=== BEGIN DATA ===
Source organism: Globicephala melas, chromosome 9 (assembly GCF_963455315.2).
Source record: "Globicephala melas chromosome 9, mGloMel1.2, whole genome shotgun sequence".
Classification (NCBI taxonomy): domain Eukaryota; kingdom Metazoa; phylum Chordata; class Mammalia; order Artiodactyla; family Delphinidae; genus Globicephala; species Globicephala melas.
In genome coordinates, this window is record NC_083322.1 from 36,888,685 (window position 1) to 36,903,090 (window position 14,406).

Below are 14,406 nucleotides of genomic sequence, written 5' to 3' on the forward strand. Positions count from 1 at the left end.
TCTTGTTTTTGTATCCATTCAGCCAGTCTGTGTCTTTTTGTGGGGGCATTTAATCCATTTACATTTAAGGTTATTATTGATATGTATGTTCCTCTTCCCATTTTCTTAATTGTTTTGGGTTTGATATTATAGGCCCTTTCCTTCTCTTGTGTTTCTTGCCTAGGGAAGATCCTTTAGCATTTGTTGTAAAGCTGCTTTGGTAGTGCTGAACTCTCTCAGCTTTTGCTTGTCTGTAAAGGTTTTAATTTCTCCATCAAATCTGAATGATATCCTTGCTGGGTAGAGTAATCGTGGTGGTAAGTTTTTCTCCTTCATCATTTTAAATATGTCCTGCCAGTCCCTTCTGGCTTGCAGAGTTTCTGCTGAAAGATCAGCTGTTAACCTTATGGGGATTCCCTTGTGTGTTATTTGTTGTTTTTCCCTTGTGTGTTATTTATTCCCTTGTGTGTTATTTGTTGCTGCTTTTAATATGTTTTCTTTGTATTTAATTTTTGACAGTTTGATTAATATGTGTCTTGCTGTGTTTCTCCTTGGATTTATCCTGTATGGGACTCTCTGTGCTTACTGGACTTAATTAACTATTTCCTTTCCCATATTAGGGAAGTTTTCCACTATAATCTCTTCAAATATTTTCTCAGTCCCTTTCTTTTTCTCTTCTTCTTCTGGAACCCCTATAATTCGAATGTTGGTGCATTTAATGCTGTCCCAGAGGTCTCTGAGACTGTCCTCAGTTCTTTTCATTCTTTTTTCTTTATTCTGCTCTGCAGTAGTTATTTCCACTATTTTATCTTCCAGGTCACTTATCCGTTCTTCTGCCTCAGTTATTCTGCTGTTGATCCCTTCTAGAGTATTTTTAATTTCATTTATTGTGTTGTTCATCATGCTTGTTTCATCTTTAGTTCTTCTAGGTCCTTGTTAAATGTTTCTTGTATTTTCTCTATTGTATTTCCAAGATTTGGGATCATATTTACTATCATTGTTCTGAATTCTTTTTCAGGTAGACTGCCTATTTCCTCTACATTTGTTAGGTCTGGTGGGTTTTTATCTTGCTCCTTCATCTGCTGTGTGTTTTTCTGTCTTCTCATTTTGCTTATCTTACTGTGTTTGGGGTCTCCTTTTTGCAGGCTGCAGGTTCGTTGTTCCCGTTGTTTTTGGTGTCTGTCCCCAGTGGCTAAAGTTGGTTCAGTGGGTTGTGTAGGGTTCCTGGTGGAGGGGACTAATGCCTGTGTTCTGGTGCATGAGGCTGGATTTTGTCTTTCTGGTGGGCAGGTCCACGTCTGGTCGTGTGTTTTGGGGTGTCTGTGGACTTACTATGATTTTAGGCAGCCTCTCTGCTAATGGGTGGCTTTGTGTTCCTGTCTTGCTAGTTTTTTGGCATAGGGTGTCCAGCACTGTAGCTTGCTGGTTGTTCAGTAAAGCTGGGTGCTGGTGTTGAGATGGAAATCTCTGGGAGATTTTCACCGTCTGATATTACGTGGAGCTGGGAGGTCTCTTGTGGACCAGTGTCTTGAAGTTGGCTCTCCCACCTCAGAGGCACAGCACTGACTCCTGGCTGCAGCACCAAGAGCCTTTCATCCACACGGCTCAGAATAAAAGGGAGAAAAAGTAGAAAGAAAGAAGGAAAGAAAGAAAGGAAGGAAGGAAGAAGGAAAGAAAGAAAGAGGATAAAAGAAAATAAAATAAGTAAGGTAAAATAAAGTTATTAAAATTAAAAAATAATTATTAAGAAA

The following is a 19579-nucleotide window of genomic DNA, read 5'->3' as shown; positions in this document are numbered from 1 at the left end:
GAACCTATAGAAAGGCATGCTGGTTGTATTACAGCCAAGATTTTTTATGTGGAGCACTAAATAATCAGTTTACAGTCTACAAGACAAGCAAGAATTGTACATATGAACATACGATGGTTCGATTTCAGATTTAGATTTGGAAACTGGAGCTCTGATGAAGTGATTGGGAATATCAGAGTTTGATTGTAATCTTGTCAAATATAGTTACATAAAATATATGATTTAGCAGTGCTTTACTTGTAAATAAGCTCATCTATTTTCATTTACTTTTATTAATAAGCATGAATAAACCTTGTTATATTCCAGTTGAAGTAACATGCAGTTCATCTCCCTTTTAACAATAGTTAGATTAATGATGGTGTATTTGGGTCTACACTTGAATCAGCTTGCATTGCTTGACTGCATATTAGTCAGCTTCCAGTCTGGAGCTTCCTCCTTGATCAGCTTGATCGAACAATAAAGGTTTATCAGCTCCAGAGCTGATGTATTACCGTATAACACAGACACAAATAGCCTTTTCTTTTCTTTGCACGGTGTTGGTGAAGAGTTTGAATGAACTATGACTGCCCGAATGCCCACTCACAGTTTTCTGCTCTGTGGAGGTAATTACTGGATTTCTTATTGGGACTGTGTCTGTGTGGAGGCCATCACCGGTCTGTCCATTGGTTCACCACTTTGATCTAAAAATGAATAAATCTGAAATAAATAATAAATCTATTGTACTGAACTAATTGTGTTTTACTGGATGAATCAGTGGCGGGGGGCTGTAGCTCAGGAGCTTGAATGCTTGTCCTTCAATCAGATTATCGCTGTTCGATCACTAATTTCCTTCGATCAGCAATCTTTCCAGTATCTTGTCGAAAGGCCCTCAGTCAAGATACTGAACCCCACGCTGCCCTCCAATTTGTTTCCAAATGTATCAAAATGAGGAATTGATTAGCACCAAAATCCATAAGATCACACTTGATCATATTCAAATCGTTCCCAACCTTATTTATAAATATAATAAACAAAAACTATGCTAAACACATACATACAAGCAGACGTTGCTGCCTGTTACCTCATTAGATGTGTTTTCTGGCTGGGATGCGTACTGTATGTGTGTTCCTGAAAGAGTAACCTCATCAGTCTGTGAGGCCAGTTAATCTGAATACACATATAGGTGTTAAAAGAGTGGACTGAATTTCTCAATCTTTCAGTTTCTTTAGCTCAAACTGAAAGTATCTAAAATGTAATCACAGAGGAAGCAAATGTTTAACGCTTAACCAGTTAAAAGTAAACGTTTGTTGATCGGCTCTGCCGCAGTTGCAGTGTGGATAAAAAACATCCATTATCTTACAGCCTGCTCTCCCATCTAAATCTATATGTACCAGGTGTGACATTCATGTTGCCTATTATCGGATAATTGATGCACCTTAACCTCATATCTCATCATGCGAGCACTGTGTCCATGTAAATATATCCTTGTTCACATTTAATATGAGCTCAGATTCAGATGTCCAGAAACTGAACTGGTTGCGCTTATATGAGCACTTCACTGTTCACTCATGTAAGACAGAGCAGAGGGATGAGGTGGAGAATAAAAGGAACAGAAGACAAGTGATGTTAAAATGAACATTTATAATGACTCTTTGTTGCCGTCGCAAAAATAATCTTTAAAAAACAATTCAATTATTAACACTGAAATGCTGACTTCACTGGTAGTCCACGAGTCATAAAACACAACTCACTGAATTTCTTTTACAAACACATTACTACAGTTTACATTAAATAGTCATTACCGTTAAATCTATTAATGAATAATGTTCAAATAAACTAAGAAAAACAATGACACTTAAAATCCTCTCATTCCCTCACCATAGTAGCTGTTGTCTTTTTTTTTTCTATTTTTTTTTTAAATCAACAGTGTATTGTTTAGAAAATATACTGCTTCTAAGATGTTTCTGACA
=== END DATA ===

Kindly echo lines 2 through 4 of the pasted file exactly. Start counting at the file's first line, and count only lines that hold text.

Source record: "Globicephala melas chromosome 9, mGloMel1.2, whole genome shotgun sequence".
Classification (NCBI taxonomy): domain Eukaryota; kingdom Metazoa; phylum Chordata; class Mammalia; order Artiodactyla; family Delphinidae; genus Globicephala; species Globicephala melas.
In genome coordinates, this window is record NC_083322.1 from 36,888,685 (window position 1) to 36,903,090 (window position 14,406).